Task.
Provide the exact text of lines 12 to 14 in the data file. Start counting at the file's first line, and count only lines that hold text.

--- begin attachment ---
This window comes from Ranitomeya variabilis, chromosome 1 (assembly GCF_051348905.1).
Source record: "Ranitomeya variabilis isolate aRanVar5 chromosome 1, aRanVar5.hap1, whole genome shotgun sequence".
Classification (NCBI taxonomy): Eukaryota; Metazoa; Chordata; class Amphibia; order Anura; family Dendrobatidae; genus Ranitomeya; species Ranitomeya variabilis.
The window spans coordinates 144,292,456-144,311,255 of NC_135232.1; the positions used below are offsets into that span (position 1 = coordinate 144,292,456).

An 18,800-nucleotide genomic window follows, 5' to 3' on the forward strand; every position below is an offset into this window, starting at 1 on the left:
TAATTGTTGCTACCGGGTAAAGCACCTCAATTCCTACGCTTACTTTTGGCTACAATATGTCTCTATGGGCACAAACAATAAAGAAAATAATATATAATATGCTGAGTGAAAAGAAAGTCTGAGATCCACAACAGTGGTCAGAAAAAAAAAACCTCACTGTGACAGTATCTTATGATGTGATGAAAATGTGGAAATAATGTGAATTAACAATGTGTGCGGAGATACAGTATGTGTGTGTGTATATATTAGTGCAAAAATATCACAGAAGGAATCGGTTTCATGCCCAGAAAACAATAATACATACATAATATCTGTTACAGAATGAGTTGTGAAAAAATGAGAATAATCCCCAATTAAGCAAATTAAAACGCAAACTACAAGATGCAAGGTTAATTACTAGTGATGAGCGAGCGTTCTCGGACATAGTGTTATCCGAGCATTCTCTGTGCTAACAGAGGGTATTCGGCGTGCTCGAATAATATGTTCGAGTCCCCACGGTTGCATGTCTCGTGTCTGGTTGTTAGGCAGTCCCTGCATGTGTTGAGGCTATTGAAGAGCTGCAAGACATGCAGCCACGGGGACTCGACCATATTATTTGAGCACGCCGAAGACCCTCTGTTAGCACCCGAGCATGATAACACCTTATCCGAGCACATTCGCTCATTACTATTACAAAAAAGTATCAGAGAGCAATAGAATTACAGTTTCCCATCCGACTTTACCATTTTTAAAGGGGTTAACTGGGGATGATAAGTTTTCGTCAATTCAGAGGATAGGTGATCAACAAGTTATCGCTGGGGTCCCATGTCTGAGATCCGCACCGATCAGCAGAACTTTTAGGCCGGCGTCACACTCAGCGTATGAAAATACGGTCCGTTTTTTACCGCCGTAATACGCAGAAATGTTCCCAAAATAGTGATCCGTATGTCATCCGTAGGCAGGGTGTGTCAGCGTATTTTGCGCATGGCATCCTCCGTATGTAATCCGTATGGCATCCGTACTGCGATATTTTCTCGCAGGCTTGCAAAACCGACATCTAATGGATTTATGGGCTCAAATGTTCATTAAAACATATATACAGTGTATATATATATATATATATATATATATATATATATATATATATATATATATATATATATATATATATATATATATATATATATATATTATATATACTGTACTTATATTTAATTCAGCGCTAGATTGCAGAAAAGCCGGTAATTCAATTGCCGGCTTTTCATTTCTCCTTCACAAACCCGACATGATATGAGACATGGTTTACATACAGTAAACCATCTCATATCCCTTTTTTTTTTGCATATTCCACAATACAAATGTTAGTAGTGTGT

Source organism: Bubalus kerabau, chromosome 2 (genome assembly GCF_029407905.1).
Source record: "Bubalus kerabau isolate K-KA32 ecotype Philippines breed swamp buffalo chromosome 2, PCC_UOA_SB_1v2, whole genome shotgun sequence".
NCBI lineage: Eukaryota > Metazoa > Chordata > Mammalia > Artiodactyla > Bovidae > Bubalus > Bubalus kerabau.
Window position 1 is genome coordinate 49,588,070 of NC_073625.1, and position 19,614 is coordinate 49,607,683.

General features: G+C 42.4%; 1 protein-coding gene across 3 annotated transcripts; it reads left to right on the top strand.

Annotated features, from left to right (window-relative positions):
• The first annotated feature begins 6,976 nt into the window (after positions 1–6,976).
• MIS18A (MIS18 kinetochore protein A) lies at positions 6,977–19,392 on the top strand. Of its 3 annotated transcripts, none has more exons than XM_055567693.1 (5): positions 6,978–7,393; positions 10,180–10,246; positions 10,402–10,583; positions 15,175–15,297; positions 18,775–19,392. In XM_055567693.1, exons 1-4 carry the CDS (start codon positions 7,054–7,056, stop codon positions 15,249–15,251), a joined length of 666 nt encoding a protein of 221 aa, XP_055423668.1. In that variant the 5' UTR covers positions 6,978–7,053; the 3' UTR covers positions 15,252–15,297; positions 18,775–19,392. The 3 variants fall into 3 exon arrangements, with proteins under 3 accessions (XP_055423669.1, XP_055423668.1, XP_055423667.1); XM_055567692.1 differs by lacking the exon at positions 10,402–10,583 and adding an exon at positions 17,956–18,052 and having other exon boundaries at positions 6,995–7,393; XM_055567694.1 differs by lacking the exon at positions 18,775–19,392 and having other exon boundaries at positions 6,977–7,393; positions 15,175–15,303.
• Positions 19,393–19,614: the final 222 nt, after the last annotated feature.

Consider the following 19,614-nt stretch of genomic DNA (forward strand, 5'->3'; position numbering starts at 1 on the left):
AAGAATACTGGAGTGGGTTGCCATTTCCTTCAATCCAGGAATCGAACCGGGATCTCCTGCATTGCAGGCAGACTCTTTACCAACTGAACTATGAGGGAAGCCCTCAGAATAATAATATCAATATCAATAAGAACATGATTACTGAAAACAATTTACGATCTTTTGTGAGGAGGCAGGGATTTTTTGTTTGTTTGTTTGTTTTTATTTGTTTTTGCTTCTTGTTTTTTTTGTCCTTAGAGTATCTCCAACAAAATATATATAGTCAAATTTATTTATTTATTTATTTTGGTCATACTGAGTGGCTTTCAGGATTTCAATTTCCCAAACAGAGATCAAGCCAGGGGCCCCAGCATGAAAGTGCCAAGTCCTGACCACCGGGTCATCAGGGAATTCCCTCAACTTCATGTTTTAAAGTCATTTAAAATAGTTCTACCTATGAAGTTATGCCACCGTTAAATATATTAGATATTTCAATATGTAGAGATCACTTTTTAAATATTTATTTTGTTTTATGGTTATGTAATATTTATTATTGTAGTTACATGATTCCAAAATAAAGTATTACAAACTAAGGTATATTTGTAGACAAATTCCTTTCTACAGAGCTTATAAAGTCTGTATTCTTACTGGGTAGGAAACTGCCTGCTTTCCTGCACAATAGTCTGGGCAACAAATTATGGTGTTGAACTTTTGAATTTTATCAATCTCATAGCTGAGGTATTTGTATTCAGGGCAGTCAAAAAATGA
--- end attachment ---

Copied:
Annotated features, from left to right (window-relative positions):
• The first annotated feature begins 6,976 nt into the window (after positions 1–6,976).
• MIS18A (MIS18 kinetochore protein A) lies at positions 6,977–19,392 on the top strand. Of its 3 annotated transcripts, none has more exons than XM_055567693.1 (5): positions 6,978–7,393; positions 10,180–10,246; positions 10,402–10,583; positions 15,175–15,297; positions 18,775–19,392. In XM_055567693.1, exons 1-4 carry the CDS (start codon positions 7,054–7,056, stop codon positions 15,249–15,251), a joined length of 666 nt encoding a protein of 221 aa, XP_055423668.1. In that variant the 5' UTR covers positions 6,978–7,053; the 3' UTR covers positions 15,252–15,297; positions 18,775–19,392. The 3 variants fall into 3 exon arrangements, with proteins under 3 accessions (XP_055423669.1, XP_055423668.1, XP_055423667.1); XM_055567692.1 differs by lacking the exon at positions 10,402–10,583 and adding an exon at positions 17,956–18,052 and having other exon boundaries at positions 6,995–7,393; XM_055567694.1 differs by lacking the exon at positions 18,775–19,392 and having other exon boundaries at positions 6,977–7,393; positions 15,175–15,303.